What We Did This Summer: Stacie Goddard and Paul MacDonald, Political Science

Two professors and their daughters stand in front of a lake.
Photo provided by Stacie Goddard
August 22, 2019

After the last spring semester exam has been graded and most students have left campus for summer internships, jobs, and travel opportunities, what do Wellesley professors do? Earlier this month, we began a five-part series that looks at faculty members’ summer breaks as they explore, create, collaborate, conduct research, or travel.

Today, Stacie Goddard, professor of political science and faculty director of the Albright Institute, and Paul MacDonald, associate professor of political science, bring us across the Atlantic to Munich, Germany.

Q: What were the highlights of your summer?

Stacie Goddard: This was a really unique summer for us. Both of our scholarly research is in international relations and, for the last few years, we’ve both been researching questions about the rise and fall of great powers. We were both offered the opportunity to participate in a research group at the Center for Advanced Studies at the Ludwig Maximilian University (LMU) in Munich. The group was researching the question of how international institutions adapt in moments of power shifts—moments when one state is increasing its economic or military power, and others are declining.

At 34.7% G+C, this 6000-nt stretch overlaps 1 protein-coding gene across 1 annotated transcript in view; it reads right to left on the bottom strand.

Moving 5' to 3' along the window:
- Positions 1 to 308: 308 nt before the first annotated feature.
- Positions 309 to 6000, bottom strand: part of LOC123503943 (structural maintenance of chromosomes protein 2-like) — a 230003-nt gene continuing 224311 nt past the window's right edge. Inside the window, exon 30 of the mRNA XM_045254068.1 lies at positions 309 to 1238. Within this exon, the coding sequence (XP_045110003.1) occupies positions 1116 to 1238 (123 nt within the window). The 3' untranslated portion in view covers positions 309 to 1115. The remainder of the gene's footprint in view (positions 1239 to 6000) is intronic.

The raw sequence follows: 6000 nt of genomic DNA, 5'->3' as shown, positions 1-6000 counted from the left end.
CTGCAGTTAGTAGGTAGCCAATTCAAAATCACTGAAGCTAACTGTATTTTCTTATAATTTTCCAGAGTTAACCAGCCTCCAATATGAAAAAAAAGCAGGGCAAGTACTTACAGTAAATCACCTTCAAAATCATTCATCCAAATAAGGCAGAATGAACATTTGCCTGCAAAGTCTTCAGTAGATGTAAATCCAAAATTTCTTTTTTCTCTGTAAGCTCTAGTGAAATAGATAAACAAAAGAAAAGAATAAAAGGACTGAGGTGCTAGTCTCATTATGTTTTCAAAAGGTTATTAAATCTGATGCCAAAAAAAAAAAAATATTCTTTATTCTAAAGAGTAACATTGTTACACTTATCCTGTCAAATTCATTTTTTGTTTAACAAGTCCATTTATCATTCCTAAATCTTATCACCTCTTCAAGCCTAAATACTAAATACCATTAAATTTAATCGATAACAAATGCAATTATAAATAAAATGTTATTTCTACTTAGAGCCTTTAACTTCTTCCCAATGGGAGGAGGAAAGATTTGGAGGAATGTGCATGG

There were about eight of us in residence at the center at any one time. We both worked independently on our own papers and attended group workshops so we could learn from each other’s work. We all came from a variety of research areas—some specialized in questions of military power, others in international law, others in climate change. Bringing those different perspectives into the same room was fascinating. We also spent a lot of time with our colleagues outside of work. Many of us were in Munich for the first time. Another researcher brought his family, and it turned out our kids were the same age (we brought our daughters with us, who are 9 and 7).

Paul MacDonald: For all of the talk of the globalization of academia, it is surprising how few conversations occur across fields or between scholars from different countries. Being part of the research group was really a special opportunity. Our hosts at LMU—Bernhard Zangl and Andreas Kruck—wrote a framing paper that laid out some of the key questions our group would address. How might the emergence of new powers such as China, India, or Brazil challenge the existing rules or norms of the international system? How might international institutions such as the United Nations, International Monetary Fund, or World Bank, adapt in response? It was then up to us to craft papers that engaged with these questions and with one another. The mix of individual research and group collaboration was definitely the intellectual highlight of the summer.

Because we spent six weeks in residence, we also traveled around Munich and Bavaria to hike in the Alps, explore medieval cities, and visit museums and historical sites. 

Q: What does a typical day look like for you during the summer?